Eat and gawk at The Mill House.
This true mill house and brewery is located on at tropical plantation, that just so happens to sit at the foot of a rain forest. The chef’s dedication to local ingredients and sustainability is noble and the results are delicious. Not only can you walk around on the property, but you can zip line through it, too. And honestly the choice between the passion fruit dessert and the zip lining will be hard to make. Before you go, don’t forget to try to coffee, it’s grown and brewed on-site.
Stay at The Residence Inn Maui Wailea.
You don’t have to drop a ton of money to stay somewhere that has everything you need. Views, amazing pools, ocean access, and a knowledgable staff, a room at The Residence Inn is all you need to make the most of your Hawaii trip. The hotel shouldn’t be the main event, because you don’t want to be glued to it. You want to go out and explore. So the best thing you can do for yourself and your wallet, is stay at a hotel that is central, clean, and accommodating. Not to mention, this is the newest hotel on the island, so it brings a totally different meaning to clean sheets.
Make friends with sea turtles at Makena Landing.
Hawaiian Paddle Sports will hook you up with a water adventure of your dreams, and not only take you on a mini tour of the area, but will make sure you see a sea turtle before your activity is over. Whether you opt for paddle boarding, outrigger canoeing, kayaking, or surfing, they’ll make sure you have the experience you were looking for — you know, the one you saw on a reality show.
Because Hawaiian Paddle Sports is an incredibly eco-conscious company, they won’t take you to the super touristy spots that are over-visited and endanger the freedom or health of the giant sea turtles. You’ll see the hidden spots, less trafficked and better for exploring.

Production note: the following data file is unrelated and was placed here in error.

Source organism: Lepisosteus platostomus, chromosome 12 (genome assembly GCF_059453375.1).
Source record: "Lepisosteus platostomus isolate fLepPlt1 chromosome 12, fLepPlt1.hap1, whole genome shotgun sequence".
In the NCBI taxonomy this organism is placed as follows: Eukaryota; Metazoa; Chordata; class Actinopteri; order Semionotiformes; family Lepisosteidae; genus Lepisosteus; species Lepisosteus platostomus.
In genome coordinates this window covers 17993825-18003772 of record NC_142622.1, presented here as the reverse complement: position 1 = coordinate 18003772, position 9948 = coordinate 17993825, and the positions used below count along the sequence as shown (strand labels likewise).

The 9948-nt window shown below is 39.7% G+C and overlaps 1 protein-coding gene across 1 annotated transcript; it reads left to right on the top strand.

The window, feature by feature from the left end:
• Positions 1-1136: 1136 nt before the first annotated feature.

Take the road to Hana.
Rent a car or join a tour, whatever you do, don’t leave the island without taking the road to Hana. This famous route is host to the most epic, cinematic, mind-blowing views, that no matter how sunburned you got, and no matter how much money you blew on this trip, will make you feel sure it was all worth it. Cliffs, waterfalls, lava tubes, natural beaches, 100 year old mango trees. This drive is a must.
Wake up early for a sunrise at Halaekalā National Park.
Translated literally to “House of the Sun”, catching the sunrise at Halaekalā is well worth the 3 AM wake up call. After a two hour scenic drive to the top, you’ll make it there just before the 5 AM sunrise and when it begins, you will be reborn with the day. From a 10,000 foot elevation, this sunrise is unlike anything you’ll see on a west coast beach or east coast rooftop. You’ll witness volcanic craters, endless ocean, and an array of shifting colors. This is the kind of site that you’ll bring up anytime anyone mentions Hawaii or sunrises for the rest of your life.
Frolic through the fields at the Ali`i Kula Lavender Farm.
On the outskirts of the Halaekalā National park, is a 13 acre lavender farm that hosts over 55, 000 stunning purple plants. A seemingly endless view of purple rolling hills is definitely a stop worth making, plus, it’s on your way back to the hotel. The color, the smell, the vibes, everything about this destination is relaxing and zen — despite the fact that lavender isn’t even native to Hawaii.
You’ll take tons of pictures here, consider doing some yoga poses, and ultimately decide it’s time to go back to the hotel because your brain is literally about to implode from all the beauty. The only reason you’ll be okay with the fact that you have to go home, is because you’re so overwhelmed by the magic of Hawaii, that you know if you stay for one more second, you won’t ever leave. And your partner, or kids, or pets, or job are waiting for you, or whatever.